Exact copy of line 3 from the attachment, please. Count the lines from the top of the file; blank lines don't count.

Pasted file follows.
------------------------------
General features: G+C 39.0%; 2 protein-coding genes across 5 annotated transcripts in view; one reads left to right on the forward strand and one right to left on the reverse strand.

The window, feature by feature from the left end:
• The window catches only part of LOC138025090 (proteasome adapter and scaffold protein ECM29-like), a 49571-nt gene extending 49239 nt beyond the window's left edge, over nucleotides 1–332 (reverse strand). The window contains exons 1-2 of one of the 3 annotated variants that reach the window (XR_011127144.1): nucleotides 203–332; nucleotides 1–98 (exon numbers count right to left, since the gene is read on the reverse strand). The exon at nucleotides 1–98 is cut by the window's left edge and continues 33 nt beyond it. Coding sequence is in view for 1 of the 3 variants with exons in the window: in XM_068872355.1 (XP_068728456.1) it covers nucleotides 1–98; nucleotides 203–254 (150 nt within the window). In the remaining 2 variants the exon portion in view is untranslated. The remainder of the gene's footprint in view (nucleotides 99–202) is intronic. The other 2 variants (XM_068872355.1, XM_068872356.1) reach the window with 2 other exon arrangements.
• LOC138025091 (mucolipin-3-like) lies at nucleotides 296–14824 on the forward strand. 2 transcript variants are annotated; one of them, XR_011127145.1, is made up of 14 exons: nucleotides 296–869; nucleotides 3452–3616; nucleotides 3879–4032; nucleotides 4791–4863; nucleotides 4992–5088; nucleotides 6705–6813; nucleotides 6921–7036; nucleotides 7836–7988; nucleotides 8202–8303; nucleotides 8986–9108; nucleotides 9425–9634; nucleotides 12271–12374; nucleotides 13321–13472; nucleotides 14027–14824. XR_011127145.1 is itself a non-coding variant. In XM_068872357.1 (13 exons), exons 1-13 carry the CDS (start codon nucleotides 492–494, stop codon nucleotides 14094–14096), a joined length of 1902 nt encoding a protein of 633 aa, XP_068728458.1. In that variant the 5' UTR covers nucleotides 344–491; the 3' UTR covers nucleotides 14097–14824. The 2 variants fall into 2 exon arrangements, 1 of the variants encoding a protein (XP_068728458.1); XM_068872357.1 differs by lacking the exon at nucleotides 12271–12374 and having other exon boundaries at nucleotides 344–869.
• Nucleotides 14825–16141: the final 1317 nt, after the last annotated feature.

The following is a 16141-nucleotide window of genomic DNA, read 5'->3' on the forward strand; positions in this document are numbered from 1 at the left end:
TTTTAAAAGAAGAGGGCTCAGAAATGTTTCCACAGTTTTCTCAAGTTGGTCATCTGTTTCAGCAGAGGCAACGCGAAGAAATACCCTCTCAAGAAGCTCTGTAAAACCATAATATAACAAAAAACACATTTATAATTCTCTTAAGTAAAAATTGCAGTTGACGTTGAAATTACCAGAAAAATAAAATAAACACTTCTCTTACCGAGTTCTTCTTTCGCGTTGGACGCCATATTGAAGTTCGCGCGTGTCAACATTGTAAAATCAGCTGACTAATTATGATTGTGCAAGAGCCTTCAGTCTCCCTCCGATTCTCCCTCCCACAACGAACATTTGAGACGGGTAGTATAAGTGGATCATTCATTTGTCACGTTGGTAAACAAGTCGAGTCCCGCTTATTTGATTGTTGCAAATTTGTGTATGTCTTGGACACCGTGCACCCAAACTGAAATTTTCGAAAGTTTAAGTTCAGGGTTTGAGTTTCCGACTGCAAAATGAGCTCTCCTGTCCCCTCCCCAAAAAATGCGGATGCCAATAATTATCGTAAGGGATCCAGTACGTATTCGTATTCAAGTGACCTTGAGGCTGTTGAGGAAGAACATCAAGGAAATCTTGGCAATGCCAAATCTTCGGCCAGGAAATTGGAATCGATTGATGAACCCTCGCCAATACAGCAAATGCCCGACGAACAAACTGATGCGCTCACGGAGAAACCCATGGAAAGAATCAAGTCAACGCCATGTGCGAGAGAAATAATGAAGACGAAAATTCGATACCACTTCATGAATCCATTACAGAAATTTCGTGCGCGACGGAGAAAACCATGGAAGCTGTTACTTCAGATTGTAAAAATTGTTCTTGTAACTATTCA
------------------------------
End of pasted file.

• The window catches only part of LOC138025090 (proteasome adapter and scaffold protein ECM29-like), a 49571-nt gene extending 49239 nt beyond the window's left edge, over nucleotides 1–332 (reverse strand). The window contains exons 1-2 of one of the 3 annotated variants that reach the window (XR_011127144.1): nucleotides 203–332; nucleotides 1–98 (exon numbers count right to left, since the gene is read on the reverse strand). The exon at nucleotides 1–98 is cut by the window's left edge and continues 33 nt beyond it. Coding sequence is in view for 1 of the 3 variants with exons in the window: in XM_068872355.1 (XP_068728456.1) it covers nucleotides 1–98; nucleotides 203–254 (150 nt within the window). In the remaining 2 variants the exon portion in view is untranslated. The remainder of the gene's footprint in view (nucleotides 99–202) is intronic. The other 2 variants (XM_068872355.1, XM_068872356.1) reach the window with 2 other exon arrangements.